Taft Tunnel – Lisbon, Connecticut
Posted by Michael on February 19, 2007
Recently my wife and I were doing some research on Norwich and it’s surrounding areas. While checking out Ebay for items, we stumbled on an old Pen & Ink drawing of places in Norwich. It showed some recognizable sites, Uncas’s Monument, and a railroad tunnel.
I have never seen a tunnel, nor have I heard of a tunnel anywhere in Norwich. I had walked the railroad tracks in Norwich extensively, so I chalked it up to someone just drawing something to take up extra room in the picture.
Later that day, Shadow Wolf and I decided to take a walk around some areas we had kinda just brushed over. It never looked interesting, so we would just bypass it looking for more exciting areas. We followed a gated path that put us on a very small stretch of railroad we hadn’t walked before. Immediately upon accessing the tracks, we had discovered the Quinebaug Falls. While not a natural water falls, and probably part of either Norwich Public Utilities’ Hydro-Electric program or some still-working Mill’s energy source (There are many mills along the Shetucket, Quinebaug, and Thames Rivers), it was still an awesome sight.
Following the tracks east, we soon stumbled upon the Taft Tunnel.
We didn’t know what it’s name was or any of it’s history until later, but we were seriously impressed by it. One of the things that surprised me was the lack of graffiti around and in the tunnel. Most places like that would be a magnet for any kid with a spray can, but it was pretty clean. I had borrowed my son’s digital-video camera and did some terrible recording, which I’ll post at a later date. After we went home, I started researching what we had found. There isn’t much to tell, but it is really cool.
The Taft Tunnel was carved out around 1837 for the Norwich-Worcester railroad. It may have been the first railroad tunnel built in the USA. It is the oldest railroad tunnel still in use today.
I estimate the tunnel to be from 150 -200 feet long, and 30 feet wide but I may be wrong. Concrete braces have been poured into place to help support the roof of the tunnel. Water drips from most of the ceiling, and although it doesn’t seem to have corroded the tracks (probably because it’s still used often), some of the rail ties are in very poor condition.
Here’s a satellite map from Google Earth:
(Click on the image for a larger version)
Even from above it’s pretty noticable that there probably is some sort of tunnel running through the hill (red circle). Using the measuring tool (yellow line), it says that the tunnel is approximately 350 long, which seems a bit much. It’s not very far from where the Quinebaug river enters the Shetucket River. Its pretty easy to get to from River Road (route 12). I do not recommend crossing the railroad trestle west of the tunnel! These tracks are still in use, and the trestle is very long. If a train comes while your on the trestle, you will probably be killed. The walk way is very rusted and not in good condition at all.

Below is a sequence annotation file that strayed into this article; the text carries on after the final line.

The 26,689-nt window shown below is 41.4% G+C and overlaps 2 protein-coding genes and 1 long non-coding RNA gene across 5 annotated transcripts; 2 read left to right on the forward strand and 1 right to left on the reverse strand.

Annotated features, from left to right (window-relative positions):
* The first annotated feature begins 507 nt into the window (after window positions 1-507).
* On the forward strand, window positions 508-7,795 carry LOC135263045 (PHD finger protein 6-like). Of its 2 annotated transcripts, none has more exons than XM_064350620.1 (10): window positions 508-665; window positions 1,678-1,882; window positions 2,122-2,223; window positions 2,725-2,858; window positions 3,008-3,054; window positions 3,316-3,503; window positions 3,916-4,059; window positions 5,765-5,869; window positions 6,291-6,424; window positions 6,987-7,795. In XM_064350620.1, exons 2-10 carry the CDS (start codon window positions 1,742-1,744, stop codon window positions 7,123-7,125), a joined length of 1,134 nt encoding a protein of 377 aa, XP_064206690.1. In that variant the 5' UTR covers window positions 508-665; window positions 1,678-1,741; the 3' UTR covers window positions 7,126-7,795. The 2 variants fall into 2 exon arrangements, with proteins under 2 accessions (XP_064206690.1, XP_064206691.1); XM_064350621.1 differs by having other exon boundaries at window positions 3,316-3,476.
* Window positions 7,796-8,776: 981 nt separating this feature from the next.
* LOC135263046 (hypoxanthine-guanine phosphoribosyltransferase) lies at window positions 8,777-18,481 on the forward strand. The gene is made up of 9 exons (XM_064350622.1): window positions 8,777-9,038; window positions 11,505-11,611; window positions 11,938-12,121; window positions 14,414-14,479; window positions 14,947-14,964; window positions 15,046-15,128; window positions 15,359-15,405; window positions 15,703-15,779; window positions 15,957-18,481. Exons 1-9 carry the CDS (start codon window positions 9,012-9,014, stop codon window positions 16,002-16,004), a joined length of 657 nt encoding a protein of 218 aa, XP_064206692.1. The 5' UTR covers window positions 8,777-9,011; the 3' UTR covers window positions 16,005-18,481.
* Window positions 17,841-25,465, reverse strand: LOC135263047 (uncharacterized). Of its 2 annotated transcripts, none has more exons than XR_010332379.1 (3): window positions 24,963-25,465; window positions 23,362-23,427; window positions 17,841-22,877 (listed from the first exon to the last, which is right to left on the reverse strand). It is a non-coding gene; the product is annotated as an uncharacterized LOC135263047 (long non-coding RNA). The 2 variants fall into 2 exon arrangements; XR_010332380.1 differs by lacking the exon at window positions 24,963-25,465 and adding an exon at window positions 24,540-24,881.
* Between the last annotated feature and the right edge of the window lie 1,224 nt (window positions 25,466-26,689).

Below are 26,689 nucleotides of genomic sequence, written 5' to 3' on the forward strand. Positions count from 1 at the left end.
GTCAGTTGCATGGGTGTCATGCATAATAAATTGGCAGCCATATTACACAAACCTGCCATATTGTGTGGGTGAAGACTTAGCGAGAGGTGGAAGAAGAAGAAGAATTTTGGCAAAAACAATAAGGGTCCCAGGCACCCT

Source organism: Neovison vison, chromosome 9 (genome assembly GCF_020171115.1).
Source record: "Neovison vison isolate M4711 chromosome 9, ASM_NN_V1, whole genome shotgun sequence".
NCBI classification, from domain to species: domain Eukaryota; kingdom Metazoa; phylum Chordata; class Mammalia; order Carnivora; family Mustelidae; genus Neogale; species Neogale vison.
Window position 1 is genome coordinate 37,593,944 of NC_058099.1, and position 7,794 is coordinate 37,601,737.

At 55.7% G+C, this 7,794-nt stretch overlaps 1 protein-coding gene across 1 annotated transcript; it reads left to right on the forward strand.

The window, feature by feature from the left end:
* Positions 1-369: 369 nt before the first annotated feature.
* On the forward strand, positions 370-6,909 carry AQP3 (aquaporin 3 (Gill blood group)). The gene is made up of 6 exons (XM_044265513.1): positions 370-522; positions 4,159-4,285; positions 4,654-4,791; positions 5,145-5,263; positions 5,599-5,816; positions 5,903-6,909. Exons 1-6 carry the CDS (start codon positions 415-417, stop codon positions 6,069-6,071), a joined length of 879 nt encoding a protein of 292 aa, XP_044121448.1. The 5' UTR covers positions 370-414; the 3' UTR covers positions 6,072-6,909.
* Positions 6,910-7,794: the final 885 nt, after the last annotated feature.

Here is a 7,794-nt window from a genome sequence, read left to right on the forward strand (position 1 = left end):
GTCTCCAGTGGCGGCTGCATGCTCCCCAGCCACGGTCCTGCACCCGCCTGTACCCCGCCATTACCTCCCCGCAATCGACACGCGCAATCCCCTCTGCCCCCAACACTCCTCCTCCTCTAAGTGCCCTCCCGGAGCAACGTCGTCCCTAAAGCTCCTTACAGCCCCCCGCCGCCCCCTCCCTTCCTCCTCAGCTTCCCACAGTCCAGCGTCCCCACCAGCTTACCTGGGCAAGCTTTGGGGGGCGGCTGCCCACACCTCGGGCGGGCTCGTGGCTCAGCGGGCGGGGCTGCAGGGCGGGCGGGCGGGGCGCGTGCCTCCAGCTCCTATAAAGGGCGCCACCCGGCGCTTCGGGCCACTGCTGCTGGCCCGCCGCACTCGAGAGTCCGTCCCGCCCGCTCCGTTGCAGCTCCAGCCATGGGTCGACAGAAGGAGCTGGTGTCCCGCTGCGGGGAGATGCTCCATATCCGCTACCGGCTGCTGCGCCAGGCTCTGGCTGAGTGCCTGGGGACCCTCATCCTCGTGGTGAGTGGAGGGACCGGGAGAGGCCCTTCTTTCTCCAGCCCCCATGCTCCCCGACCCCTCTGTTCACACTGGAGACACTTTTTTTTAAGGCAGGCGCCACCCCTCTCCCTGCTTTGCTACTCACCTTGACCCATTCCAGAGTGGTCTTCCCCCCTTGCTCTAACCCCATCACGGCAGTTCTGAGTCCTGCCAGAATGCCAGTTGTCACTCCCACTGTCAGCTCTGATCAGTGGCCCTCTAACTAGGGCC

If you decide to visit the Taft Tunnel: I’ve said it above and I will say it again, these tracks are still in use! There is no regular schedule for when the trains go by, but my guess is several times a week to twice a day. All I know is that the squished penny test came back positive for the presence of large heavy vehicles traveling on the tracks. The tunnel seems wide, but is pretty narrow when filled with train cars, so please use common sense, and be careful. ‘Exploring Forgotten Connecticut’ takes no responsiblilty if you are harmed or killed if you visit. Explore at your own risk!
Here are some photos we took:
The west face of the tunnel. Photo by Shadow Wolf.
Shadow Wolf silhouetted against the east entrance.
Interior of the tunnel from the east entrance looking west to the opposite entrance.
East face of the tunnel entrance. Shadow Wolf is on a small trail that leads to the top of the tunnel. We both climbed about 20 feet more up the path before deciding against it. The dead leaves and mud made it very slippery and, its about a 30-40 foot drop.
Here I am in front of the east face entrance. To put the size in perspective. I am 6 foot 5 inches tall. Photo courtesy of Shadow Wolf.
I hope you found the Taft Tunnel as interesting as we did. We can’t stress enough that if you decide to explore it, please be careful. Falling from the top or getting hit by a train would result in a really bad day for you and your loved ones. If you have an interesting abandoned place (or at least some place not well known) and would like to take us on a tour, please email us at firstname.lastname@example.org, we’ll research, document, credit and publish your story here. Don’t live in Connecticut (or you do but don’t want to email) then please add yourself to our Frappr Map. Thanks for stopping in!
Connecticut Eastern Railroad Museum (Ran trips through Taft Tunnel)
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